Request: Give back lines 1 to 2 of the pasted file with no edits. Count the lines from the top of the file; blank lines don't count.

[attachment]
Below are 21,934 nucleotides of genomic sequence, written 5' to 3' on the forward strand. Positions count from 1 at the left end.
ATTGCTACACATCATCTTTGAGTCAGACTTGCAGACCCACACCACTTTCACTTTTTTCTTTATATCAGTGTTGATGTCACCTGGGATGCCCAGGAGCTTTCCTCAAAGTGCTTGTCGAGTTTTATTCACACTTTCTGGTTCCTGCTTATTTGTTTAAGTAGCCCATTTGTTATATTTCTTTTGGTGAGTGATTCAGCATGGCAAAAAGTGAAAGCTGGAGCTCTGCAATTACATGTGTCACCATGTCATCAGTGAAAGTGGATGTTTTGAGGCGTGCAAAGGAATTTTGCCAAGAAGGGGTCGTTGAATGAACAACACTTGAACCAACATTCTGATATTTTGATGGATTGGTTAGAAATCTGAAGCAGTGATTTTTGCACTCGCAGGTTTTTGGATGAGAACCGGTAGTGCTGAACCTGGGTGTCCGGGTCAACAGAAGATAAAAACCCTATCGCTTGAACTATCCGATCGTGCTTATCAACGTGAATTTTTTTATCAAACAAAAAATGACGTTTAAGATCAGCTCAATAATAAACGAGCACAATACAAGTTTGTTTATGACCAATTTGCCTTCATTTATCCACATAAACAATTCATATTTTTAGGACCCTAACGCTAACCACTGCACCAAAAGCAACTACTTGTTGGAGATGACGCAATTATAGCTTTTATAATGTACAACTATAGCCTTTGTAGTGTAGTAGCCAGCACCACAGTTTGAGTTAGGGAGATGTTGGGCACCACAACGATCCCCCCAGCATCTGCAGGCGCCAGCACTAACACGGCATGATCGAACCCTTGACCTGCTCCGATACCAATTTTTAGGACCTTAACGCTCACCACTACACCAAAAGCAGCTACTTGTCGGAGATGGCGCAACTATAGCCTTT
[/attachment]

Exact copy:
Below are 21,934 nucleotides of genomic sequence, written 5' to 3' on the forward strand. Positions count from 1 at the left end.
ATTGCTACACATCATCTTTGAGTCAGACTTGCAGACCCACACCACTTTCACTTTTTTCTTTATATCAGTGTTGATGTCACCTGGGATGCCCAGGAGCTTTCCTCAAAGTGCTTGTCGAGTTTTATTCACACTTTCTGGTTCCTGCTTATTTGTTTAAGTAGCCCATTTGTTATATTTCTTTTGGTGAGTGATTCAGCATGGCAAAAAGTGAAAGCTGGAGCTCTGCAATTACATGTGTCACCATGTCATCAGTGAAAGTGGATGTTTTGAGGCGTGCAAAGGAATTTTGCCAAGAAGGGGTCGTTGAATGAACAACACTTGAACCAACATTCTGATATTTTGATGGATTGGTTAGAAATCTGAAGCAGTGATTTTTGCACTCGCAGGTTTTTGGATGAGAACCGGTAGTGCTGAACCTGGGTGTCCGGGTCAACAGAAGATAAAAACCCTATCGCTTGAACTATCCGATCGTGCTTATCAACGTGAATTTTTTTATCAAACAAAAAATGACGTTTAAGATCAGCTCAATAATAAACGAGCACAATACAAGTTTGTTTATGACCAATTTGCCTTCATTTATCCACATAAACAATTCATATTTTTAGGACCCTAACGCTAACCACTGCACCAAAAGCAACTACTTGTTGGAGATGACGCAATTATAGCTTTTATAATGTACAACTATAGCCTTTGTAGTGTAGTAGCCAGCACCACAGTTTGAGTTAGGGAGATGTTGGGCACCACAACGATCCCCCCAGCATCTGCAGGCGCCAGCACTAACACGGCATGATCGAACCCTTGACCTGCTCCGATACCAATTTTTAGGACCTTAACGCTCACCACTACACCAAAAGCAGCTACTTGTCGGAGATGGCGCAACTATAGCCTTT